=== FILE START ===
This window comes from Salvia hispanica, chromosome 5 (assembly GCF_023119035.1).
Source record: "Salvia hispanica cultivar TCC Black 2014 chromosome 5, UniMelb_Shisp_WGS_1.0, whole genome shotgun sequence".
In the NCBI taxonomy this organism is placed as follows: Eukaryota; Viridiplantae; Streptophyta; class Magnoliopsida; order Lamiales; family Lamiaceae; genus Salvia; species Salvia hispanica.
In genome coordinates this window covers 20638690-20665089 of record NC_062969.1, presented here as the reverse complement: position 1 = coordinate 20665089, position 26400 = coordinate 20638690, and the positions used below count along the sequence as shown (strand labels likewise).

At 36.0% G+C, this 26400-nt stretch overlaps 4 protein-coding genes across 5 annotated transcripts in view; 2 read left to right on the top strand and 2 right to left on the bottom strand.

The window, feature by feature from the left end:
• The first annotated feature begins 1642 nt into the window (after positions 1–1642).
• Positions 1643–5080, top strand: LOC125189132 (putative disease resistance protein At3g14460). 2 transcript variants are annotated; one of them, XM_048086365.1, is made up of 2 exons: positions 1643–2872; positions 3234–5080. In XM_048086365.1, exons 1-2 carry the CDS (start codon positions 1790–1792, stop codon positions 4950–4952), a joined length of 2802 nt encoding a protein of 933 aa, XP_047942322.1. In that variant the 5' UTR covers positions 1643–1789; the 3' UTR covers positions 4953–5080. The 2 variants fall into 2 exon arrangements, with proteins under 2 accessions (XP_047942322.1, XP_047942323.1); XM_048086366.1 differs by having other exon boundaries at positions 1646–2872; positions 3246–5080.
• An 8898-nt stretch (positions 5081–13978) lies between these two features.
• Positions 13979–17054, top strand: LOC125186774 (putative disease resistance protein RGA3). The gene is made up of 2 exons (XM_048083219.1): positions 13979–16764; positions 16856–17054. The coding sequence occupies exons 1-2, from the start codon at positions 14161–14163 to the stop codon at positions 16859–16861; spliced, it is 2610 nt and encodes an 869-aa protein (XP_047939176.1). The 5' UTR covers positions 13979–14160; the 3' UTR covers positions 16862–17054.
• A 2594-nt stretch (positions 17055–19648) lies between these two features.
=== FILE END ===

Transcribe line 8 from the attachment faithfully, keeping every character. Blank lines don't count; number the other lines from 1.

• Positions 1643–5080, top strand: LOC125189132 (putative disease resistance protein At3g14460). 2 transcript variants are annotated; one of them, XM_048086365.1, is made up of 2 exons: positions 1643–2872; positions 3234–5080. In XM_048086365.1, exons 1-2 carry the CDS (start codon positions 1790–1792, stop codon positions 4950–4952), a joined length of 2802 nt encoding a protein of 933 aa, XP_047942322.1. In that variant the 5' UTR covers positions 1643–1789; the 3' UTR covers positions 4953–5080. The 2 variants fall into 2 exon arrangements, with proteins under 2 accessions (XP_047942322.1, XP_047942323.1); XM_048086366.1 differs by having other exon boundaries at positions 1646–2872; positions 3246–5080.